Having a bilingual family is not something I ever gave any thought to. That is, until I met my husband. Or rather my husband’s family.

I still remember the light blue sweater I was wearing and thinking about why exactly my deodorant was not working. The sweater had nothing to do with my excessive sweating, it was Thanksgiving weekend in Indiana after all. No, it was the meeting of the family and most specifically the game we were playing after just being acquainted. Mexican Bingo, and it was of course all in Spanish. No one was cutting me any slack, including my future husband. I mean, seriously. I took French in high school and a couple semesters of it in college and I couldn’t recall any of that. Spanish? Forget about it. I knew nothing. Zilch. Nada. (Wait, is that Spanish?) Here I was, fumbling with pronunciations and trying to act like I was not at all embarrassed, and having a good time on top of it. Everyone in Julio’s family speaks English and Spanish perfectly. I was struggling with both that evening.
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I really admire my in-laws for enforcing Spanish only in their house when their kids were growing up. The benefits of being bilingual are enormous, and it seems some bilingual parents don’t emphasize the minority language for whatever reason. It’s hard. Really hard. Now I have a deep appreciation not only for my in-laws, but for my husband who has not given up speaking Spanish to our kids. For him it’s extra difficult given that he has to speak to me in English. The kids are acutely aware that he could speak English to them. They also are exposed to so much more English because of the conversations they hear between us, not to mention they’re just with me the majority of the time.
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He keeps at it though. The kids speak back in English, obviously understanding everything in Spanish, but not feeling comfortable enough to reply in the same language as their dad. Often he will repeat the Spanish version of their English, similar to when I repeat their wrong grammar with the correct usage. Julio will take it a step further and ask them to repeat themselves in Spanish. Depending on their mood, amount of sleep they’ve had, where they are in their digestive cycle, and the exact orbit of the moon around Earth, he will get a nice reply, complete with correct accents and rolled r’s, a mess of tears with a full blown tantrum, or somewhere in between. One can see where this is difficult for him to keep up. But he has, since we became parents over 5 years ago.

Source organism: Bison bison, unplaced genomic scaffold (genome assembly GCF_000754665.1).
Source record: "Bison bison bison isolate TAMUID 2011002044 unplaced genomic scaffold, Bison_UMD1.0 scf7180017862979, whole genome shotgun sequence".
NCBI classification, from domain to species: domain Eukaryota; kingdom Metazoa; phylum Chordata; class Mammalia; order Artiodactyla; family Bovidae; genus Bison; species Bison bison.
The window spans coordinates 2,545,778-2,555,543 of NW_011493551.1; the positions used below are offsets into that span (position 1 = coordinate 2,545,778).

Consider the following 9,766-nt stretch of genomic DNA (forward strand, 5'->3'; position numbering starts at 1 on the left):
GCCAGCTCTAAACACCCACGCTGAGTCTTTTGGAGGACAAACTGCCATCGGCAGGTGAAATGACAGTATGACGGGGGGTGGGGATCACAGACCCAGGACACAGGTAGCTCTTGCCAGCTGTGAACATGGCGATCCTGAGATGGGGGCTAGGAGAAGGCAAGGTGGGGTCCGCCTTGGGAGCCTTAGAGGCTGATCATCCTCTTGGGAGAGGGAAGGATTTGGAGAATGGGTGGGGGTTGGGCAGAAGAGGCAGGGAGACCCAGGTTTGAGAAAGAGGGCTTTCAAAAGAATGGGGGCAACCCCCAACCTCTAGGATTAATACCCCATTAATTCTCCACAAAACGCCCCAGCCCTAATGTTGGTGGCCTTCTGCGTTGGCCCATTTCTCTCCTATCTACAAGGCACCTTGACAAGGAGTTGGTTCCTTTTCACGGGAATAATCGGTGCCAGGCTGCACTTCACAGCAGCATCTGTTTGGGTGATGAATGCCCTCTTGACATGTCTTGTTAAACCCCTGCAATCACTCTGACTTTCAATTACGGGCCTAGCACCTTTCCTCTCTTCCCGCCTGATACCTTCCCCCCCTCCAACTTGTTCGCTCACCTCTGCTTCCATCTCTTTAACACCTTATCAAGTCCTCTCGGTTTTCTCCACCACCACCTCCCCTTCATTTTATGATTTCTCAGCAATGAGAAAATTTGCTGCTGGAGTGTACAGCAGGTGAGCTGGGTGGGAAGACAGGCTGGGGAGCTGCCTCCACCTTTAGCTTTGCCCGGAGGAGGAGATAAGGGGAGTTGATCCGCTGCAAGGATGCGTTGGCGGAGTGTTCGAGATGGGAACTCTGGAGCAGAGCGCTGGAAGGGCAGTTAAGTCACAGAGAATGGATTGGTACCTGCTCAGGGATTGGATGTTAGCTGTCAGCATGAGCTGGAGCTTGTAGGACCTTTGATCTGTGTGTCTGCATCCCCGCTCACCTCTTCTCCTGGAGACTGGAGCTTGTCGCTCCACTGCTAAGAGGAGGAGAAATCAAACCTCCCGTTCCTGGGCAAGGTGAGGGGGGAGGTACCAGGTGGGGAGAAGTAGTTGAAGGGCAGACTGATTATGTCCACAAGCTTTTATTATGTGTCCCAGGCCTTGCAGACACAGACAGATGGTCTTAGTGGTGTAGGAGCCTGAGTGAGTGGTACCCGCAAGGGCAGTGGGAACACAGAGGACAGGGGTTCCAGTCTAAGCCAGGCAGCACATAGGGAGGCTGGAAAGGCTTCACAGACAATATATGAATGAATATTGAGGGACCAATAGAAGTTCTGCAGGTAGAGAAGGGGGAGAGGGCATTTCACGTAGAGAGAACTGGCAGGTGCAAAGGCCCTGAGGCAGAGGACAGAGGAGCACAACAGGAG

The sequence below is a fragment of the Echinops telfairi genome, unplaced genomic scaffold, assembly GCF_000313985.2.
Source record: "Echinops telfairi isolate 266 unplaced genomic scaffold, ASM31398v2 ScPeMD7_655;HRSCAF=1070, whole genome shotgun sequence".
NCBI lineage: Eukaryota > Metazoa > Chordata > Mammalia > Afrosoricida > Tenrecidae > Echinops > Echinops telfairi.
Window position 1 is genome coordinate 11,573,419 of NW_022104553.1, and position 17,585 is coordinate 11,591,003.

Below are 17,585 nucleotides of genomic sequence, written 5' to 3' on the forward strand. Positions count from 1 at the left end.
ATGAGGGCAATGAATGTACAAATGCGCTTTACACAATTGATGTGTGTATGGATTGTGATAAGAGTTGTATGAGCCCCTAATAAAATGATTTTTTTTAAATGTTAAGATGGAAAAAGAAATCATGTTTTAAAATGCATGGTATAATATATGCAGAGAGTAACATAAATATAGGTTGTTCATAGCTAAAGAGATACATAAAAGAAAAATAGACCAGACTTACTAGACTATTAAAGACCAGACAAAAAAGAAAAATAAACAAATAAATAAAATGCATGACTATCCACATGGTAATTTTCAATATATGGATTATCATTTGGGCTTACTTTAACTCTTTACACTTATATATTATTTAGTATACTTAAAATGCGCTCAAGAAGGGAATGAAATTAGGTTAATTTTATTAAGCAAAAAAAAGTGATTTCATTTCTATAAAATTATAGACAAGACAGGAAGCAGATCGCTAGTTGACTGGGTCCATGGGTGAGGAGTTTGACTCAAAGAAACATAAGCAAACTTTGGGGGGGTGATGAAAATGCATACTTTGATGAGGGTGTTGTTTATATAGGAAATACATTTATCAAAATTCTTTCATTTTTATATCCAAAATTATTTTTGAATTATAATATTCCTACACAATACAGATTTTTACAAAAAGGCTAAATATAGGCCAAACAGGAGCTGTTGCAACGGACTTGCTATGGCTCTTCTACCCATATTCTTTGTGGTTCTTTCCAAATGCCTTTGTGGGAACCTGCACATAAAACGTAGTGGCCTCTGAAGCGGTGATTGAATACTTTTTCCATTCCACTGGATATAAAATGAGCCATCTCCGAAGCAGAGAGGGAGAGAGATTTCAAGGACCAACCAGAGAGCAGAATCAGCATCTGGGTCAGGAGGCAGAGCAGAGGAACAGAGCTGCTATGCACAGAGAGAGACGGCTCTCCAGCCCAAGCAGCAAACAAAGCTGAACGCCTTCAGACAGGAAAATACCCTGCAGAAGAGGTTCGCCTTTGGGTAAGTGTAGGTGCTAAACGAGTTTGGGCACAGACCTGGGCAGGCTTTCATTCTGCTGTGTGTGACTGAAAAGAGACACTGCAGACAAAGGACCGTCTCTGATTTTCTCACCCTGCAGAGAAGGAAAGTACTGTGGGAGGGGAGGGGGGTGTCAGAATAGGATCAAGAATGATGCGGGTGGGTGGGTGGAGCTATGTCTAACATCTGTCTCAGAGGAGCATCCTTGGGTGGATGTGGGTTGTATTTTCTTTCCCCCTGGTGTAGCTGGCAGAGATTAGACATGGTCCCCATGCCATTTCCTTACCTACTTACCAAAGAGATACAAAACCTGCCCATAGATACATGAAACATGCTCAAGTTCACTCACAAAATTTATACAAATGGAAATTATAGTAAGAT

Since that night of Mexican Bingo and not nearly enough Mexican beer, I must say I have improved my Spanish tremendously. I can understand a lot. I mean, I understand almost everything Julio says to our one year old! And I try. Heaven knows I want to know what’s going on when he’s talking to his parents on the phone and I hear Spanish Spanish Amy Spanish Spanish Spanish. What is he saying about me??? It’s incentive, it really is. But I can’t seem to grasp it all that well. And, if we’re being honest, I haven’t completely tried. I’ve bought books, audio CDs, downloaded apps. I have good intentions. But then I eventually stop studying it. I have a great resource. I could just talk to my husband. But with the limited time we have to talk (uninterrupted), me practicing my Spanish does not make the cut.
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Both Julio and I want our kids to be bilingual. Not just able to understand Spanish, but speak, read and write it. I admit if I could become fluent it would be much easier, given I am with them all day, every day. But, while I continue to have good intentions of practicing on Duolingo (an awesome app I now have on my iPhone) daily, I also want to help my kids increase their fluency independent of my fluency. I plan on posting much more about our progress and how we’re going to accomplish this goal.   For now, here are a few things we do (in addition to Julio talking with the kids in Spanish).

  • Watch the Vme channel (PBS in Spanish).
  • After first watching a movie in English, the kids might watch it the next time in Spanish.  They did that this weekend with Turbo.
  • We used to watch this DVD series, but they have lost interest recently.  They learned a lot from it, and so did I.  It reminds me a little of Signing Time (which I love), except it’s to learn Spanish.
  • We pick out picture books at the library in Spanish and own many Spanish books.

It’s been over 8 years since the meeting of the family and never once have we played Mexican Bingo again.  Maybe I’ll suggest it next time!

These pictures are from a day of practicing bikes without training wheels.  We haven’t mastered that yet, but we’re not giving up.  Two wheeled riding and Spanish speaking kids are in the future, I just know it!


One thought on “Our UnSchoolhouse is Bilingual and I am not

  1. Pingback: Fairy tales and storytelling | Our UnSchoolhouse

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